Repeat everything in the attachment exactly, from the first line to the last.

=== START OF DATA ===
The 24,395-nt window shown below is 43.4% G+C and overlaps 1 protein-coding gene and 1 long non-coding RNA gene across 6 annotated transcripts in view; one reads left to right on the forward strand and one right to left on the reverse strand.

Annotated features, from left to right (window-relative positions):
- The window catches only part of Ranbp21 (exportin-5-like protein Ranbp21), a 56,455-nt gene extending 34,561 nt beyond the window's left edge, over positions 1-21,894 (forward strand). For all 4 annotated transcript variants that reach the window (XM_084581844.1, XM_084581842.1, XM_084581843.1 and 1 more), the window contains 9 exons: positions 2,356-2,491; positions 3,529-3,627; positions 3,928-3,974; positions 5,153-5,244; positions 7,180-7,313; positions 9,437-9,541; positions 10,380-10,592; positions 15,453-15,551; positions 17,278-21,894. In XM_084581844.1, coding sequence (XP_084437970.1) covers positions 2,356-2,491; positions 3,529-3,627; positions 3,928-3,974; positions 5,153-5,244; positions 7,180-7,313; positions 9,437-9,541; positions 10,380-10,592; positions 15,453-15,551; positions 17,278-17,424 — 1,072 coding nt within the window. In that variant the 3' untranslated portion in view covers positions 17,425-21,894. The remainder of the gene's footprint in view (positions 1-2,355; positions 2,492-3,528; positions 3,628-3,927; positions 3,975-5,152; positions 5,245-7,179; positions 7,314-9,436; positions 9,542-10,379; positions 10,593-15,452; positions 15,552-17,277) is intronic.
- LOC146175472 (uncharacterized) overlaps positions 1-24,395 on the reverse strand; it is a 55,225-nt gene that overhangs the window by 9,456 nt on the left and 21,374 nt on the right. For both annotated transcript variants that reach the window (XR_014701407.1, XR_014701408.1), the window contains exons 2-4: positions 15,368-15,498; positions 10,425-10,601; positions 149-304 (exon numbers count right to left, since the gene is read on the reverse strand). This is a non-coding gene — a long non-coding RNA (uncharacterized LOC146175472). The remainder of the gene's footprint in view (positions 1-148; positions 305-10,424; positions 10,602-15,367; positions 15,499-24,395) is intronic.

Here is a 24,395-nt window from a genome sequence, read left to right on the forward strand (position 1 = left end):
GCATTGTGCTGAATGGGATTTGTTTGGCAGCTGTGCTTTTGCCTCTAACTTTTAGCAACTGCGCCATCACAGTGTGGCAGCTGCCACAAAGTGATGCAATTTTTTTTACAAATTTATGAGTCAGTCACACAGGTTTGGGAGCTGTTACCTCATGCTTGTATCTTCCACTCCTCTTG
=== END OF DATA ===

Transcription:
The 24,395-nt window shown below is 43.4% G+C and overlaps 1 protein-coding gene and 1 long non-coding RNA gene across 6 annotated transcripts in view; one reads left to right on the forward strand and one right to left on the reverse strand.

Annotated features, from left to right (window-relative positions):
- The window catches only part of Ranbp21 (exportin-5-like protein Ranbp21), a 56,455-nt gene extending 34,561 nt beyond the window's left edge, over positions 1-21,894 (forward strand). For all 4 annotated transcript variants that reach the window (XM_084581844.1, XM_084581842.1, XM_084581843.1 and 1 more), the window contains 9 exons: positions 2,356-2,491; positions 3,529-3,627; positions 3,928-3,974; positions 5,153-5,244; positions 7,180-7,313; positions 9,437-9,541; positions 10,380-10,592; positions 15,453-15,551; positions 17,278-21,894. In XM_084581844.1, coding sequence (XP_084437970.1) covers positions 2,356-2,491; positions 3,529-3,627; positions 3,928-3,974; positions 5,153-5,244; positions 7,180-7,313; positions 9,437-9,541; positions 10,380-10,592; positions 15,453-15,551; positions 17,278-17,424 — 1,072 coding nt within the window. In that variant the 3' untranslated portion in view covers positions 17,425-21,894. The remainder of the gene's footprint in view (positions 1-2,355; positions 2,492-3,528; positions 3,628-3,927; positions 3,975-5,152; positions 5,245-7,179; positions 7,314-9,436; positions 9,542-10,379; positions 10,593-15,452; positions 15,552-17,277) is intronic.
- LOC146175472 (uncharacterized) overlaps positions 1-24,395 on the reverse strand; it is a 55,225-nt gene that overhangs the window by 9,456 nt on the left and 21,374 nt on the right. For both annotated transcript variants that reach the window (XR_014701407.1, XR_014701408.1), the window contains exons 2-4: positions 15,368-15,498; positions 10,425-10,601; positions 149-304 (exon numbers count right to left, since the gene is read on the reverse strand). This is a non-coding gene — a long non-coding RNA (uncharacterized LOC146175472). The remainder of the gene's footprint in view (positions 1-148; positions 305-10,424; positions 10,602-15,367; positions 15,499-24,395) is intronic.

Here is a 24,395-nt window from a genome sequence, read left to right on the forward strand (position 1 = left end):
GCATTGTGCTGAATGGGATTTGTTTGGCAGCTGTGCTTTTGCCTCTAACTTTTAGCAACTGCGCCATCACAGTGTGGCAGCTGCCACAAAGTGATGCAATTTTTTTTACAAATTTATGAGTCAGTCACACAGGTTTGGGAGCTGTTACCTCATGCTTGTATCTTCCACTCCTCTTG